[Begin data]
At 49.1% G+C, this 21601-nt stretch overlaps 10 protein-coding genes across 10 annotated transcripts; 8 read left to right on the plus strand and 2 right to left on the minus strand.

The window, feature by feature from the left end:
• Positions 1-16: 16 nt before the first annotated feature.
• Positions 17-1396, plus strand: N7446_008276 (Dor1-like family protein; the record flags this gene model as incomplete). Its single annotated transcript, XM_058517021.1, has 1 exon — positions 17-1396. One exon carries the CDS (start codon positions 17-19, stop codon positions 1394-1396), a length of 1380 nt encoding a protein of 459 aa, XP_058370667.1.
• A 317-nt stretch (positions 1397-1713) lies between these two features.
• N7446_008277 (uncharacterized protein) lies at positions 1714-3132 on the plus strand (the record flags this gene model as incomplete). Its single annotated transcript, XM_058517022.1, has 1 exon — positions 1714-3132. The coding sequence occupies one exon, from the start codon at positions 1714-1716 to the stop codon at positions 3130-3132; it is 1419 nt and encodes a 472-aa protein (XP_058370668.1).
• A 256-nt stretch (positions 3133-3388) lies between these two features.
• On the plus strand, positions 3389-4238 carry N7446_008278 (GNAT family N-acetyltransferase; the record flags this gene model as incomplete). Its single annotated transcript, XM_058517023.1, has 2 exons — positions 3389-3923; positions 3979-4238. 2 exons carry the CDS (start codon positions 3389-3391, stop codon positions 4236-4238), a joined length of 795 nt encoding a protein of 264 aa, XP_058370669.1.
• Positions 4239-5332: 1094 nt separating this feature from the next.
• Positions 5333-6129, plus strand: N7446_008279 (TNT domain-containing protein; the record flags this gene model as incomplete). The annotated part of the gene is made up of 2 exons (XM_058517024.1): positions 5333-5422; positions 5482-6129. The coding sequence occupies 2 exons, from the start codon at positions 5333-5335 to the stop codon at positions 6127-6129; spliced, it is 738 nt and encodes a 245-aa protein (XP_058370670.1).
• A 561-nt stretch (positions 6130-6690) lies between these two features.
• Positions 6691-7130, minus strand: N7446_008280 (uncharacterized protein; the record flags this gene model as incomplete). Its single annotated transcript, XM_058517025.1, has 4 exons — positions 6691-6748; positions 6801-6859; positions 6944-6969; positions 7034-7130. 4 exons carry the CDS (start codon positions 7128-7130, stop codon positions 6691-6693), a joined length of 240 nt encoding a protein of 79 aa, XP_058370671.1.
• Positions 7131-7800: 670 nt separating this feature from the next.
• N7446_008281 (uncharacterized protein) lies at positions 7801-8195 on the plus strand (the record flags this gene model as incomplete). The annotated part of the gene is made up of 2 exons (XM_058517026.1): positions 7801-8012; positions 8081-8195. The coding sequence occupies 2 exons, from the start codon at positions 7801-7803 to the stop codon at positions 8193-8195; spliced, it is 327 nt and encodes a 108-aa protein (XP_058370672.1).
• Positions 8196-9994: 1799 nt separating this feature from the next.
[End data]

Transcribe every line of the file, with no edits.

At 49.1% G+C, this 21601-nt stretch overlaps 10 protein-coding genes across 10 annotated transcripts; 8 read left to right on the plus strand and 2 right to left on the minus strand.

The window, feature by feature from the left end:
• Positions 1-16: 16 nt before the first annotated feature.
• Positions 17-1396, plus strand: N7446_008276 (Dor1-like family protein; the record flags this gene model as incomplete). Its single annotated transcript, XM_058517021.1, has 1 exon — positions 17-1396. One exon carries the CDS (start codon positions 17-19, stop codon positions 1394-1396), a length of 1380 nt encoding a protein of 459 aa, XP_058370667.1.
• A 317-nt stretch (positions 1397-1713) lies between these two features.
• N7446_008277 (uncharacterized protein) lies at positions 1714-3132 on the plus strand (the record flags this gene model as incomplete). Its single annotated transcript, XM_058517022.1, has 1 exon — positions 1714-3132. The coding sequence occupies one exon, from the start codon at positions 1714-1716 to the stop codon at positions 3130-3132; it is 1419 nt and encodes a 472-aa protein (XP_058370668.1).
• A 256-nt stretch (positions 3133-3388) lies between these two features.
• On the plus strand, positions 3389-4238 carry N7446_008278 (GNAT family N-acetyltransferase; the record flags this gene model as incomplete). Its single annotated transcript, XM_058517023.1, has 2 exons — positions 3389-3923; positions 3979-4238. 2 exons carry the CDS (start codon positions 3389-3391, stop codon positions 4236-4238), a joined length of 795 nt encoding a protein of 264 aa, XP_058370669.1.
• Positions 4239-5332: 1094 nt separating this feature from the next.
• Positions 5333-6129, plus strand: N7446_008279 (TNT domain-containing protein; the record flags this gene model as incomplete). The annotated part of the gene is made up of 2 exons (XM_058517024.1): positions 5333-5422; positions 5482-6129. The coding sequence occupies 2 exons, from the start codon at positions 5333-5335 to the stop codon at positions 6127-6129; spliced, it is 738 nt and encodes a 245-aa protein (XP_058370670.1).
• A 561-nt stretch (positions 6130-6690) lies between these two features.
• Positions 6691-7130, minus strand: N7446_008280 (uncharacterized protein; the record flags this gene model as incomplete). Its single annotated transcript, XM_058517025.1, has 4 exons — positions 6691-6748; positions 6801-6859; positions 6944-6969; positions 7034-7130. 4 exons carry the CDS (start codon positions 7128-7130, stop codon positions 6691-6693), a joined length of 240 nt encoding a protein of 79 aa, XP_058370671.1.
• Positions 7131-7800: 670 nt separating this feature from the next.
• N7446_008281 (uncharacterized protein) lies at positions 7801-8195 on the plus strand (the record flags this gene model as incomplete). The annotated part of the gene is made up of 2 exons (XM_058517026.1): positions 7801-8012; positions 8081-8195. The coding sequence occupies 2 exons, from the start codon at positions 7801-7803 to the stop codon at positions 8193-8195; spliced, it is 327 nt and encodes a 108-aa protein (XP_058370672.1).
• Positions 8196-9994: 1799 nt separating this feature from the next.